9. Filipino language - Wikipedia

    en.wikipedia.org/wiki/Filipino_language

    Filipino, also known as Pilipino, is the national language of the Philippines. Filipino is also designated, along with English, as an official language of the country. It is a standardized variety of the Tagalog language, an Austronesian regional language that is widely spoken in the Philippines. As of 2007, Tagalog is the first language of 28 million people, or about one-third of the Philippine population, while 45 million speak Tagalog as their second language. Tagalog is among the 185 languag

  10. Filipino alphabet - Wikipedia

    en.wikipedia.org/wiki/Filipino_alphabet

    The modern Filipino alphabet (Filipino: makabagong alpabetong Filipino), otherwise known as the Filipino alphabet (Filipino: alpabetong Filipino), is the alphabet of the Filipino language, the official national language and one of the two official languages of the Philippines.

  11. What Languages Are Spoken in the Philippines? - WorldAtlas

    www.worldatlas.com/articles/what-language-do...
    • Official Languages Spoken in The Philippines
    • National Language of The Philippines
    • Regional Languages of The Philippines
    • Foreign Languages Spoken in The Philippines

    During colonial rule, the official language of the islands was Spanish. Even after the territory was ceded to the US at the end of the 19th century, Spanish remained the lingua franca for another century or so. In 1901, under US occupation, English became the language of the public school system. The Constitution of 1935 established both English and Spanish as the official languages of the country with a note that Congress should nominate a native language with national standing. The Congress...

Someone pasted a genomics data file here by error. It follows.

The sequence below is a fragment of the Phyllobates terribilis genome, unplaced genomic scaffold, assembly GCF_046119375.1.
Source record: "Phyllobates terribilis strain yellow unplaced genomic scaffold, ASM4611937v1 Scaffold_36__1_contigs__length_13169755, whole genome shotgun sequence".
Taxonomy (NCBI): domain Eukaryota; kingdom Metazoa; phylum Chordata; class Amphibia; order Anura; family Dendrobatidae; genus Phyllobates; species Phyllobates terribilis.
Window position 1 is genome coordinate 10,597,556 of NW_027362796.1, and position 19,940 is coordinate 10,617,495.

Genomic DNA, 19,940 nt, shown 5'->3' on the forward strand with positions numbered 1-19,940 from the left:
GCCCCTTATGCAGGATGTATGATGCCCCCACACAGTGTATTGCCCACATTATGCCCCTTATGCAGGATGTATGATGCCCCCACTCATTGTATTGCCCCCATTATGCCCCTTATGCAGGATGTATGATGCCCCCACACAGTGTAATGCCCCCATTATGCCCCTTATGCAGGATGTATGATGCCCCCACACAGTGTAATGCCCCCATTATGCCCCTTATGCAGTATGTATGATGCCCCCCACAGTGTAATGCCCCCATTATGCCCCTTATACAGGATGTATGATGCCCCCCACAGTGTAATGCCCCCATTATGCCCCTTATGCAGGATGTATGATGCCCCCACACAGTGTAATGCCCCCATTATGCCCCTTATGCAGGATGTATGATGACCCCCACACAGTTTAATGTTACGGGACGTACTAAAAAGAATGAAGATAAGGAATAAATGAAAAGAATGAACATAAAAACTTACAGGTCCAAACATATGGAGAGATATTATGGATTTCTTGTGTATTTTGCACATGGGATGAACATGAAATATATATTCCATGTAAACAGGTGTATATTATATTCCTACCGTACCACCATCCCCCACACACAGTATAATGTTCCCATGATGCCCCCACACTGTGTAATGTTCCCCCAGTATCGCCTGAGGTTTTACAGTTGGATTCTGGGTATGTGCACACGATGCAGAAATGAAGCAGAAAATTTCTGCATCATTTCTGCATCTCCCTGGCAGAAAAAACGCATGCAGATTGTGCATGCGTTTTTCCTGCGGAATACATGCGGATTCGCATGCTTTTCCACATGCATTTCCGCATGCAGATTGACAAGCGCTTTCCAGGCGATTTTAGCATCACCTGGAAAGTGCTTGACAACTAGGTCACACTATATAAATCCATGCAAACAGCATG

In addition to being one of the official languages of the country, Filipino is also the national language. This language primarily consists of Tagalog with some mix of other Philippine languages. Public school teachers rely on Filipino to teach most classes, and it is the language of choice for televised media and cinema. Today, it has become the lingua franca throughout the majority of the country as well as in Philippine communities around the world.

    Twenty-one languages are spoken regionally. These include: Aklanon, Basian, Bikol, Cebuano, Chavacano, Hiligaynon, Ibanag, Ilocano, Ilonggo, Ivatan, Maranao, Tagalog, Kapampangan, Kinaray-a, Waray, Maguindanao, Pangasinan, Sambal, Surigaonon, Tausug, and Yakan.Each of these represents a major indigenous language of Philippines that is spoken in areas inhabited by large populations of native speakers. The majority of these regional languages belong to the Malayo-Polynesian language family sub-...

    Not all of the languages spoken in the Philippines are indigenous. This country is home to a large number of immigrants as well, which is reflected in its wide variety of foreign languages. These languages include Chinese (various types), Arabic, Japanese, Spanish, Malay, Tamil, and Korean. Many regional languages here have borrowed loanwords from several of these languages, particularly for food and household items. Of these foreign languages of Philippines, the Constitution requires that th...

    • Amber Pariona